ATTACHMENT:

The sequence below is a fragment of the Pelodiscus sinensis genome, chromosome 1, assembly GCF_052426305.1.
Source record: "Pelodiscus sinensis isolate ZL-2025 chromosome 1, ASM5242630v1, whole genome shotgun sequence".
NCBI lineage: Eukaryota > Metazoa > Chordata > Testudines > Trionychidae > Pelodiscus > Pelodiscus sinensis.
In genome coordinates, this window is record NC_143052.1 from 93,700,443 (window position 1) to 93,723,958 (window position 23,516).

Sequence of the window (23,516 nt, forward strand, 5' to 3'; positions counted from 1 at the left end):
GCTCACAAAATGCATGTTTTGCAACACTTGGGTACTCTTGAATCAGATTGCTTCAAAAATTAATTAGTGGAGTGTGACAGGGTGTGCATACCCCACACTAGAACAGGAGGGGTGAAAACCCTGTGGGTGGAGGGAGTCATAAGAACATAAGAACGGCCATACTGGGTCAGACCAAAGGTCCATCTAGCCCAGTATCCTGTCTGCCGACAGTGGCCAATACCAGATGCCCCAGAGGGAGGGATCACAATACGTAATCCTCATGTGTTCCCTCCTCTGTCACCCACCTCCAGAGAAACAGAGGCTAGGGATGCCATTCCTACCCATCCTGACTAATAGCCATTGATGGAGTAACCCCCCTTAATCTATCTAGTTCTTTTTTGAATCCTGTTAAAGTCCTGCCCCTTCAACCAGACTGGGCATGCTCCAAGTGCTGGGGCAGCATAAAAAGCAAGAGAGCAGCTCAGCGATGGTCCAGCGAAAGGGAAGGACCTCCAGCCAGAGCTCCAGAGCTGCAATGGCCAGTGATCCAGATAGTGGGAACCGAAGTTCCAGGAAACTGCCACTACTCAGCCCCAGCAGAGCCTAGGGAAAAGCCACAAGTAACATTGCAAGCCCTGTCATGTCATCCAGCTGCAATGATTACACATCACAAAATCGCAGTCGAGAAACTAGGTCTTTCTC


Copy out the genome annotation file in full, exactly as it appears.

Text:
The sequence below is a fragment of the Pelodiscus sinensis genome, chromosome 1, assembly GCF_052426305.1.
Source record: "Pelodiscus sinensis isolate ZL-2025 chromosome 1, ASM5242630v1, whole genome shotgun sequence".
NCBI lineage: Eukaryota > Metazoa > Chordata > Testudines > Trionychidae > Pelodiscus > Pelodiscus sinensis.
In genome coordinates, this window is record NC_143052.1 from 93,700,443 (window position 1) to 93,723,958 (window position 23,516).

Sequence of the window (23,516 nt, forward strand, 5' to 3'; positions counted from 1 at the left end):
GCTCACAAAATGCATGTTTTGCAACACTTGGGTACTCTTGAATCAGATTGCTTCAAAAATTAATTAGTGGAGTGTGACAGGGTGTGCATACCCCACACTAGAACAGGAGGGGTGAAAACCCTGTGGGTGGAGGGAGTCATAAGAACATAAGAACGGCCATACTGGGTCAGACCAAAGGTCCATCTAGCCCAGTATCCTGTCTGCCGACAGTGGCCAATACCAGATGCCCCAGAGGGAGGGATCACAATACGTAATCCTCATGTGTTCCCTCCTCTGTCACCCACCTCCAGAGAAACAGAGGCTAGGGATGCCATTCCTACCCATCCTGACTAATAGCCATTGATGGAGTAACCCCCCTTAATCTATCTAGTTCTTTTTTGAATCCTGTTAAAGTCCTGCCCCTTCAACCAGACTGGGCATGCTCCAAGTGCTGGGGCAGCATAAAAAGCAAGAGAGCAGCTCAGCGATGGTCCAGCGAAAGGGAAGGACCTCCAGCCAGAGCTCCAGAGCTGCAATGGCCAGTGATCCAGATAGTGGGAACCGAAGTTCCAGGAAACTGCCACTACTCAGCCCCAGCAGAGCCTAGGGAAAAGCCACAAGTAACATTGCAAGCCCTGTCATGTCATCCAGCTGCAATGATTACACATCACAAAATCGCAGTCGAGAAACTAGGTCTTTCTC